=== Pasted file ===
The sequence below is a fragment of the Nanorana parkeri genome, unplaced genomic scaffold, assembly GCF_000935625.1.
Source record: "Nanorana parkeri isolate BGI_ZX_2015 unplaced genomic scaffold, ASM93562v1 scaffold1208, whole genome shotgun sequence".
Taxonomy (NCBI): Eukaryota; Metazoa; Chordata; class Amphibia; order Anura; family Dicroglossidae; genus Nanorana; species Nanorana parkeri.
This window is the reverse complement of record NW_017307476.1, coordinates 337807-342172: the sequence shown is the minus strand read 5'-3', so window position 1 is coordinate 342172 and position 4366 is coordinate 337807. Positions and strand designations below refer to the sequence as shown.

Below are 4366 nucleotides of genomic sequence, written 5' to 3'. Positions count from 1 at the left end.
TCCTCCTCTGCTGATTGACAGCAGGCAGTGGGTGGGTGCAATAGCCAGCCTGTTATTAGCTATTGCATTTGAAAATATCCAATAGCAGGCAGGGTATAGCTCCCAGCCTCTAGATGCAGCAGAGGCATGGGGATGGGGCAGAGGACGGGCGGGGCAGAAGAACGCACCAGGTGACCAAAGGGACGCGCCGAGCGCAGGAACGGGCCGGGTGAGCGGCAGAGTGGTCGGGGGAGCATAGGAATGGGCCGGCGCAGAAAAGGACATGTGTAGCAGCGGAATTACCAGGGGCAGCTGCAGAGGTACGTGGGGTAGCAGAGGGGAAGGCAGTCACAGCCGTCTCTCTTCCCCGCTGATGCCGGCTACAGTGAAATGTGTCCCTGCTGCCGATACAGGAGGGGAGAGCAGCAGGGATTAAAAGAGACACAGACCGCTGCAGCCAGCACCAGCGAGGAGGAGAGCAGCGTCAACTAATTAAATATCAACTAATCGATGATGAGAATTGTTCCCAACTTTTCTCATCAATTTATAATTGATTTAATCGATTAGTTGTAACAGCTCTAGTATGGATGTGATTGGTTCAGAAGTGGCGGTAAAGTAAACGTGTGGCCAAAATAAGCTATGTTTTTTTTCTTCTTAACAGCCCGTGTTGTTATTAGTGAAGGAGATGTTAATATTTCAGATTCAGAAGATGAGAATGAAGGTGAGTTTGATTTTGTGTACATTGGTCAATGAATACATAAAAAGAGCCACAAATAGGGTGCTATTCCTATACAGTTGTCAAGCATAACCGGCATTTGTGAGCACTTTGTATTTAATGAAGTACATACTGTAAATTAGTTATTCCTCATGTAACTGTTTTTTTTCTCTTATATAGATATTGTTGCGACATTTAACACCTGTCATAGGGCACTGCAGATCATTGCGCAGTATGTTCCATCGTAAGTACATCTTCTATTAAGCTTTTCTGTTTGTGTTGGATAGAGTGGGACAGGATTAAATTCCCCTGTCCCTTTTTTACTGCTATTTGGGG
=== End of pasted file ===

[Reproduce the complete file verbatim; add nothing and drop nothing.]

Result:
The sequence below is a fragment of the Nanorana parkeri genome, unplaced genomic scaffold, assembly GCF_000935625.1.
Source record: "Nanorana parkeri isolate BGI_ZX_2015 unplaced genomic scaffold, ASM93562v1 scaffold1208, whole genome shotgun sequence".
Taxonomy (NCBI): Eukaryota; Metazoa; Chordata; class Amphibia; order Anura; family Dicroglossidae; genus Nanorana; species Nanorana parkeri.
This window is the reverse complement of record NW_017307476.1, coordinates 337807-342172: the sequence shown is the minus strand read 5'-3', so window position 1 is coordinate 342172 and position 4366 is coordinate 337807. Positions and strand designations below refer to the sequence as shown.

Below are 4366 nucleotides of genomic sequence, written 5' to 3'. Positions count from 1 at the left end.
TCCTCCTCTGCTGATTGACAGCAGGCAGTGGGTGGGTGCAATAGCCAGCCTGTTATTAGCTATTGCATTTGAAAATATCCAATAGCAGGCAGGGTATAGCTCCCAGCCTCTAGATGCAGCAGAGGCATGGGGATGGGGCAGAGGACGGGCGGGGCAGAAGAACGCACCAGGTGACCAAAGGGACGCGCCGAGCGCAGGAACGGGCCGGGTGAGCGGCAGAGTGGTCGGGGGAGCATAGGAATGGGCCGGCGCAGAAAAGGACATGTGTAGCAGCGGAATTACCAGGGGCAGCTGCAGAGGTACGTGGGGTAGCAGAGGGGAAGGCAGTCACAGCCGTCTCTCTTCCCCGCTGATGCCGGCTACAGTGAAATGTGTCCCTGCTGCCGATACAGGAGGGGAGAGCAGCAGGGATTAAAAGAGACACAGACCGCTGCAGCCAGCACCAGCGAGGAGGAGAGCAGCGTCAACTAATTAAATATCAACTAATCGATGATGAGAATTGTTCCCAACTTTTCTCATCAATTTATAATTGATTTAATCGATTAGTTGTAACAGCTCTAGTATGGATGTGATTGGTTCAGAAGTGGCGGTAAAGTAAACGTGTGGCCAAAATAAGCTATGTTTTTTTTCTTCTTAACAGCCCGTGTTGTTATTAGTGAAGGAGATGTTAATATTTCAGATTCAGAAGATGAGAATGAAGGTGAGTTTGATTTTGTGTACATTGGTCAATGAATACATAAAAAGAGCCACAAATAGGGTGCTATTCCTATACAGTTGTCAAGCATAACCGGCATTTGTGAGCACTTTGTATTTAATGAAGTACATACTGTAAATTAGTTATTCCTCATGTAACTGTTTTTTTTCTCTTATATAGATATTGTTGCGACATTTAACACCTGTCATAGGGCACTGCAGATCATTGCGCAGTATGTTCCATCGTAAGTACATCTTCTATTAAGCTTTTCTGTTTGTGTTGGATAGAGTGGGACAGGATTAAATTCCCCTGTCCCTTTTTTACTGCTATTTGGGG